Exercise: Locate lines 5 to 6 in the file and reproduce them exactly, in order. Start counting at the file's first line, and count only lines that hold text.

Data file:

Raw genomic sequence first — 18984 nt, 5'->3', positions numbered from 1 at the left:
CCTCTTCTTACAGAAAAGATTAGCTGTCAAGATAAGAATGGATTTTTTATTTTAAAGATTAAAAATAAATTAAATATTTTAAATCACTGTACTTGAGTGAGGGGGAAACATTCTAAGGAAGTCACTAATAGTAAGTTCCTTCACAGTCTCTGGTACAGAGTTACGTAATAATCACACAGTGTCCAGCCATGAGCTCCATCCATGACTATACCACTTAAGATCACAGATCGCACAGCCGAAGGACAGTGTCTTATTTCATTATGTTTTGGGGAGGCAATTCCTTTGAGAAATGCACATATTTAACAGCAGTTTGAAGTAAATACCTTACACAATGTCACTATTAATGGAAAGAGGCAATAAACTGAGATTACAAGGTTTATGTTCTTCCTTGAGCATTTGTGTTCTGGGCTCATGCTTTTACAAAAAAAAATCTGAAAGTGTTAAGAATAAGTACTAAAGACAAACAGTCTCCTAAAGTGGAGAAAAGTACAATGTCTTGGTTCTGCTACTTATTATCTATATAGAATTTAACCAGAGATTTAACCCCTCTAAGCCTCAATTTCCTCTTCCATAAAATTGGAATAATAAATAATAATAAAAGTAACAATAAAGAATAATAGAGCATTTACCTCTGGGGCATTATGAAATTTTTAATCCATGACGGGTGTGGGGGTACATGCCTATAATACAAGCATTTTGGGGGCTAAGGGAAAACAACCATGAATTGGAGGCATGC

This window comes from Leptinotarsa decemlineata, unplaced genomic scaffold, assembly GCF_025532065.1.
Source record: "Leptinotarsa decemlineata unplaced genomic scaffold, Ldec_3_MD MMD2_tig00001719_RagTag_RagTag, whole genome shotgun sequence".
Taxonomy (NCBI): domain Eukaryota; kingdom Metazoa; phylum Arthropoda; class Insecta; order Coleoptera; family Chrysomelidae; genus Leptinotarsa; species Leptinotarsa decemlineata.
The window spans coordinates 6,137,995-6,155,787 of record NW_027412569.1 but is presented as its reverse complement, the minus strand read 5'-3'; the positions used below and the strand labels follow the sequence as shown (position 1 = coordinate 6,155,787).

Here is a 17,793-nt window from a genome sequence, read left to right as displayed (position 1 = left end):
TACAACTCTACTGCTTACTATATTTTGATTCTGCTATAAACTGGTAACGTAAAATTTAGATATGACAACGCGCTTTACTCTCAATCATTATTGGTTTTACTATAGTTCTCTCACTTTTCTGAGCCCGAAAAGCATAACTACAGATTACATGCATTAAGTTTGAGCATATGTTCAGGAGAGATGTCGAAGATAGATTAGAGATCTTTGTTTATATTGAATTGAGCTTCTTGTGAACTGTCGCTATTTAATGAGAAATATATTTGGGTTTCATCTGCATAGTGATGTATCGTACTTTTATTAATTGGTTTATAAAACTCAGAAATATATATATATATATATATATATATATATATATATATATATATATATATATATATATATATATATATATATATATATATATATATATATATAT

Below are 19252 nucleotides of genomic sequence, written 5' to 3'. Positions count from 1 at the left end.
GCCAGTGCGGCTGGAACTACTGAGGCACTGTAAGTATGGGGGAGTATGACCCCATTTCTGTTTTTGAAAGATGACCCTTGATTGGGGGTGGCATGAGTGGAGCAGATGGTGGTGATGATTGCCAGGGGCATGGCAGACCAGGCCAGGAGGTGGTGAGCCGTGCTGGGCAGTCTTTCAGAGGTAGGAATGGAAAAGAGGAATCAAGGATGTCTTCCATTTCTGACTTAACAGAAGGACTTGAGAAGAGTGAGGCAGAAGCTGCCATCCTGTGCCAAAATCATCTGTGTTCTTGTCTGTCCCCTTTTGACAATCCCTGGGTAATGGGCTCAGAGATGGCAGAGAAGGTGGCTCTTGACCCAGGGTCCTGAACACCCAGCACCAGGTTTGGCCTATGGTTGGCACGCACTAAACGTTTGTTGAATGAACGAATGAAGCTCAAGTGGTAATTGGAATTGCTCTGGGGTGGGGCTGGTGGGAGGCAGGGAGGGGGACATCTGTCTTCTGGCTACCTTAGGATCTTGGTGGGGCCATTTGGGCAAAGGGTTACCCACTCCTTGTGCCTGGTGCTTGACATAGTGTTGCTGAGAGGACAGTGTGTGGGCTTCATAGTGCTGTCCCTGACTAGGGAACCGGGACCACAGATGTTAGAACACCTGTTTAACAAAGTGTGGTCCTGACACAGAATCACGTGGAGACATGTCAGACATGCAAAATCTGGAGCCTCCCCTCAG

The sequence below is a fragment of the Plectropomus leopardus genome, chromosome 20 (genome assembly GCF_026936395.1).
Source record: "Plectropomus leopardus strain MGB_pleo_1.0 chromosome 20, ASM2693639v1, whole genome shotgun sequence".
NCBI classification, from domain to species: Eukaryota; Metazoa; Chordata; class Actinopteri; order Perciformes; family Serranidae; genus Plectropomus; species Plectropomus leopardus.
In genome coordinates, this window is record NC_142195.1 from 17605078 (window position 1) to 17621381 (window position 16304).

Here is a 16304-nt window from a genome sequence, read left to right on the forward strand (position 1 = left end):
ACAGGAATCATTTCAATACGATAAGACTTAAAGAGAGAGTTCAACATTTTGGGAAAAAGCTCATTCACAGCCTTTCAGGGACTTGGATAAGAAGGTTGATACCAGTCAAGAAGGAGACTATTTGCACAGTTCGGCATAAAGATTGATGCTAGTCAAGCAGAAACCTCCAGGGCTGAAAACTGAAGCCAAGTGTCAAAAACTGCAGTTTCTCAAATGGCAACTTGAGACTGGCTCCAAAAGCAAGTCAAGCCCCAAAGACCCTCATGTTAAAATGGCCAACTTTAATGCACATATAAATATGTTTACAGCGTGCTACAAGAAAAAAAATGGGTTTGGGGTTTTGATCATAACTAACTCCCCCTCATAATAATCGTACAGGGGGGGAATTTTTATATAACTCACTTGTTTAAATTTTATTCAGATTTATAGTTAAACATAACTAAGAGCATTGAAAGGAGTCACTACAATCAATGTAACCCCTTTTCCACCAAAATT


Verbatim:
Taxonomy (NCBI): domain Eukaryota; kingdom Metazoa; phylum Arthropoda; class Insecta; order Coleoptera; family Chrysomelidae; genus Leptinotarsa; species Leptinotarsa decemlineata.
The window spans coordinates 6,137,995-6,155,787 of record NW_027412569.1 but is presented as its reverse complement, the minus strand read 5'-3'; the positions used below and the strand labels follow the sequence as shown (position 1 = coordinate 6,155,787).